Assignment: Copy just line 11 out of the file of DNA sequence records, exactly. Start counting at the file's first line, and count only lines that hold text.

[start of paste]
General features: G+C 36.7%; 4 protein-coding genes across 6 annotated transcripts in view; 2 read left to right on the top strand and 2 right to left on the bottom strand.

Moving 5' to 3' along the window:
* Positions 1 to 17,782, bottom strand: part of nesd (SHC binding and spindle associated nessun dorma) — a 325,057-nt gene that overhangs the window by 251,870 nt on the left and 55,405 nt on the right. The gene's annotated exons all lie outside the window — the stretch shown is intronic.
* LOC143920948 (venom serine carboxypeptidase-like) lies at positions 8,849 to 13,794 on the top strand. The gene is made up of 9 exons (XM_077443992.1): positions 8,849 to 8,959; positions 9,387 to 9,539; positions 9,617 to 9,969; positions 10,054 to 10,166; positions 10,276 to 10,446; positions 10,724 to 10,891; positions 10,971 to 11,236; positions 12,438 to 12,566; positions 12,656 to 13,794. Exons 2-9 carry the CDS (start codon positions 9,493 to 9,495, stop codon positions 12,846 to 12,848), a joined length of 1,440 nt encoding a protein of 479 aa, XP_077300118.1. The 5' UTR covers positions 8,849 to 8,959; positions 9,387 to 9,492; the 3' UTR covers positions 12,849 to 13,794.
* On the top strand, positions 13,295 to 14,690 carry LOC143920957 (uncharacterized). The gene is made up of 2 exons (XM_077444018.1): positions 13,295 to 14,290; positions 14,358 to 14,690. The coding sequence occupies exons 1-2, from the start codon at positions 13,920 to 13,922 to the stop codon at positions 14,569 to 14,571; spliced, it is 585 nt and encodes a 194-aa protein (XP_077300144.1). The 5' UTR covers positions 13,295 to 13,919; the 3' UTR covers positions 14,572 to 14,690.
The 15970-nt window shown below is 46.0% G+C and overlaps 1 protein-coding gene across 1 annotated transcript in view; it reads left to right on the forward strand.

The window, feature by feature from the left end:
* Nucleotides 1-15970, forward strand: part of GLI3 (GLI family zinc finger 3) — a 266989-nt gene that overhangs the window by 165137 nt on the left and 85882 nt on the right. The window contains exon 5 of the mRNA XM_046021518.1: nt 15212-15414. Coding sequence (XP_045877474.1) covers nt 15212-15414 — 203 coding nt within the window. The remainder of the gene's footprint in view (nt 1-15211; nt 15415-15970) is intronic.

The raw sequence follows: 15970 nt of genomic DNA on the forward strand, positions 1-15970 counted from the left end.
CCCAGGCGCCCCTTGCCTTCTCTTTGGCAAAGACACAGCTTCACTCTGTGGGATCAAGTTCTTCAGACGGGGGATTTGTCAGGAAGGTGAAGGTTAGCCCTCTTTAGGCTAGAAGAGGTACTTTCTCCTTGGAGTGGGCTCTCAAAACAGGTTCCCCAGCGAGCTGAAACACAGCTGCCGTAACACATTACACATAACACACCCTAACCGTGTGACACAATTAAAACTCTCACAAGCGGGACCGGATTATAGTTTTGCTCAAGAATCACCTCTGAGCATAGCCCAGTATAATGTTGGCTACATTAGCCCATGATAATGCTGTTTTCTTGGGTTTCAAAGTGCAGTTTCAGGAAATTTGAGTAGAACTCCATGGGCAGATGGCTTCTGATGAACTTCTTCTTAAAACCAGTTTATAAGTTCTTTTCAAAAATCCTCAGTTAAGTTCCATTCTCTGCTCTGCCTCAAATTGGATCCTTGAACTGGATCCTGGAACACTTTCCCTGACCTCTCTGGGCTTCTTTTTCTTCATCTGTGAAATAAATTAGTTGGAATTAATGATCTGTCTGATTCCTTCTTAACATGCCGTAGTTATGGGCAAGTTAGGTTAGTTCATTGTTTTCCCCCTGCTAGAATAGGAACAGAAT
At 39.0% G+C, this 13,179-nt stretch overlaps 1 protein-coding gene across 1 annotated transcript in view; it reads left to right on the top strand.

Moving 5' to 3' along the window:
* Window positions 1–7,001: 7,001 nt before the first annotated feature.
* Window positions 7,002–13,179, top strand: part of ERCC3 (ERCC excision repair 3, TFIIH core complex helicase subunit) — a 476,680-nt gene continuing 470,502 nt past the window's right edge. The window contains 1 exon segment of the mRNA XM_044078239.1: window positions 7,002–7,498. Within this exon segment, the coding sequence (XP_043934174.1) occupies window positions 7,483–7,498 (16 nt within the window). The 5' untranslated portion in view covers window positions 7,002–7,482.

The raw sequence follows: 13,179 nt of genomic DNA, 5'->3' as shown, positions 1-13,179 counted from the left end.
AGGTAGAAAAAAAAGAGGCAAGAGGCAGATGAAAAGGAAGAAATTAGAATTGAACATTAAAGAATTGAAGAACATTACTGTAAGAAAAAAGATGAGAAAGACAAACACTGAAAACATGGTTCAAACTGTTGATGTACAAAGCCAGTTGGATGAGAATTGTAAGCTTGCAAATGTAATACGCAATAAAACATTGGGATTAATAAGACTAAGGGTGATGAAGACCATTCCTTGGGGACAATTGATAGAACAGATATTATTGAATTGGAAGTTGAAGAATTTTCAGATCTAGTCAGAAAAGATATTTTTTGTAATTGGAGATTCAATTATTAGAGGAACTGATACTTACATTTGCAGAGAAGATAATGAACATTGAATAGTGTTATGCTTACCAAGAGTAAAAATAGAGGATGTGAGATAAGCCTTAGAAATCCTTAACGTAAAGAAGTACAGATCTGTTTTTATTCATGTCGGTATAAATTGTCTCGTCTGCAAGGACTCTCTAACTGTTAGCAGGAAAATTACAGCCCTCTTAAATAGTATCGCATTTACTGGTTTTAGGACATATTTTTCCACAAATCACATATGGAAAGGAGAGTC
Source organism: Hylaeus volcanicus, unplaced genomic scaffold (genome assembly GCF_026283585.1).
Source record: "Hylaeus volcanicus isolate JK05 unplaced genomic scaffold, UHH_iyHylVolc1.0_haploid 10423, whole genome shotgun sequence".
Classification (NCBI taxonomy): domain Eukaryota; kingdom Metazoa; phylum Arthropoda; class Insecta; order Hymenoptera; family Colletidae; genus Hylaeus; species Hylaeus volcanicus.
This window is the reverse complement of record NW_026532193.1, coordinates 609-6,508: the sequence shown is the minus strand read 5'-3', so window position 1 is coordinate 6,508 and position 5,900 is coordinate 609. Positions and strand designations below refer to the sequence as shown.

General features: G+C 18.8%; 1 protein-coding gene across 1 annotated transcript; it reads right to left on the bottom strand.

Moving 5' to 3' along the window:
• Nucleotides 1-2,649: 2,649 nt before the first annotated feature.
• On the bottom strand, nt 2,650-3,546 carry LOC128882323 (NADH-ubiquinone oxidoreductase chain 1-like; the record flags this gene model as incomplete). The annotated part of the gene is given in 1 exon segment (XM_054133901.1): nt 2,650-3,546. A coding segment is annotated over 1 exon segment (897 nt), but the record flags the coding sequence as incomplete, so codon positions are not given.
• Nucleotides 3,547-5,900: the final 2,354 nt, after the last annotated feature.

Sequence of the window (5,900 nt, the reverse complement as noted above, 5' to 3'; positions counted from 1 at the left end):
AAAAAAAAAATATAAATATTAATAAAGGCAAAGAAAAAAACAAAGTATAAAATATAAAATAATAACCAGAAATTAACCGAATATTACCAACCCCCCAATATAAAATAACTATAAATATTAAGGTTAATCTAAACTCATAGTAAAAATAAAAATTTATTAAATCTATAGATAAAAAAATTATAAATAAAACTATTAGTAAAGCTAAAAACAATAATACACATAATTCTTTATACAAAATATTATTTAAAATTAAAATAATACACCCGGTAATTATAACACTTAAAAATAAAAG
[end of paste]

At 39.0% G+C, this 13,179-nt stretch overlaps 1 protein-coding gene across 1 annotated transcript in view; it reads left to right on the top strand.